Westminster is the UK's Sovereign Parliament

February 26, 2019


In the UK the people (IE the electorate) are sovereign. They authorise their representatives (MP’s) to carry out a programme of policies that they approve of (laid out in the MP’s manifesto) by voting for them in an election. Under constitutional law, the Commons holds ultimate sovereignty (on behalf of and authorised by the electorate) and in a unitary state like the UK therefore, the HoC, and not the devolved legislatures, is the supreme sovereign body in the UK. Holyrood, the Welsh Assembly and Stormont (or the London Assembly for that matter) are NOT sovereign parliaments and the UK is a single (or unitary) country, not a ‘union of (sovereign) nations’. It is also important to note that, in a unitary state, as sovereignty ultimately lies with the central political power, such a state is a single country with constituent parts that pool their resources for  the common good and not a ‘union of sovereign nations’, because, as previously stated, sovereignty lies solely with the central political authority (the Commons in our case) and remains there, even after powers have been devolved to parts of that country.


In a unitary state, like the UK (IE a country in which there is a single political authority) ultimate sovereignty lies with the central power, in our case the House of Commons. That central authority can devolve any amount of power it chooses to any number of regions of itself, but ultimate sovereignty remains entirely with the central power, which can revoke, in part or full, those powers simply by repealing the Acts of Parliament that set up the devolved powers in the first place. There is absolutely no need under the UK Constitution for the House of Commons to seek or secure any kind of confirmatory vote from the electorate of the devolved region or from the devolved legislature before doing this (though in practice, this would be seen as undemocratic and heavy handed and a confirmatory vote would be sought by the HoC before doing such a thing.) The act of devolving powers to a region of itself in no way confers or transfers sovereignty to that devolved region (as is the case under federalism.)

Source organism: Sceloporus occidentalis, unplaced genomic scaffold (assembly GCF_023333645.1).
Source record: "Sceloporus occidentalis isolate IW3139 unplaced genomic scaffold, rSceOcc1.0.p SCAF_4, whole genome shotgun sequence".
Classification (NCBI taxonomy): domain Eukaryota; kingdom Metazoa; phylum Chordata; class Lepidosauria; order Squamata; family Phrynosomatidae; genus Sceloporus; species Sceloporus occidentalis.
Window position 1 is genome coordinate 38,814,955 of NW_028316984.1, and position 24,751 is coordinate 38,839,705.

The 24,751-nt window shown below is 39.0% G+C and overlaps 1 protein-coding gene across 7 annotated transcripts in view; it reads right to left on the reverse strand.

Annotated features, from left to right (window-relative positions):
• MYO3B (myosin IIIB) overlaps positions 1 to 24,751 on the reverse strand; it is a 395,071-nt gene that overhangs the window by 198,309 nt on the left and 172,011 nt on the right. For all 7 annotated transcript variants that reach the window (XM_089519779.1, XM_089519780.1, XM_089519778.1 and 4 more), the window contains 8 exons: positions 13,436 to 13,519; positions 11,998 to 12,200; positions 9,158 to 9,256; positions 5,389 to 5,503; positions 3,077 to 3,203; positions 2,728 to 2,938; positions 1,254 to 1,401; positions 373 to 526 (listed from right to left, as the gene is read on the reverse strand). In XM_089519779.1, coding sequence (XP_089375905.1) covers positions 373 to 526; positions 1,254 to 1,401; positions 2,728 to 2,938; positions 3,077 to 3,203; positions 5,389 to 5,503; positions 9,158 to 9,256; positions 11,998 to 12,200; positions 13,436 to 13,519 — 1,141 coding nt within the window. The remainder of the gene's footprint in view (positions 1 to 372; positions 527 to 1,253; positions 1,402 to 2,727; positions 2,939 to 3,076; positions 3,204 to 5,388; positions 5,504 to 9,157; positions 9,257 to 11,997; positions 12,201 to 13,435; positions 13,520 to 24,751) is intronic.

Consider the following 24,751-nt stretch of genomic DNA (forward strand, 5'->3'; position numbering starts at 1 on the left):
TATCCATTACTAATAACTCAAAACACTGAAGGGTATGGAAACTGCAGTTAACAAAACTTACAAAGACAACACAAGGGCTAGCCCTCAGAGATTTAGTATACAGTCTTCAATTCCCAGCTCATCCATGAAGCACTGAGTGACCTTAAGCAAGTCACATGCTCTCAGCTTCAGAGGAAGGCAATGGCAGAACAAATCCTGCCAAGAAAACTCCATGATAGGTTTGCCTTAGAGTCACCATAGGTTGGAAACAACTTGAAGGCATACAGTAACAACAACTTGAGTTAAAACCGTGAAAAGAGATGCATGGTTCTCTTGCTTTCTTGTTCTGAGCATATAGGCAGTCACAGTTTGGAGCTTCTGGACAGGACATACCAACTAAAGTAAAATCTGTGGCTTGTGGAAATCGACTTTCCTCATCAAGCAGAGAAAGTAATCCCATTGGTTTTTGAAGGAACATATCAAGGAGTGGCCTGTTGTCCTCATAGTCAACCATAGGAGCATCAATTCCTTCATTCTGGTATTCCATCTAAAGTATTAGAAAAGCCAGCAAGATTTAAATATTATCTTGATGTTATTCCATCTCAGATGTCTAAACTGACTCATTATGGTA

The principle of the ultimate sovereignty of the House of Commons is confirmed even by the website of the Scottish Parliament, which states:


‘Under this system of devolution Scotland is still part of the United Kingdom and the UK Parliament in Westminster is sovereign (has ultimate power).’




We all live in a country called the United Kingdom of Great Britain and Northern Ireland.





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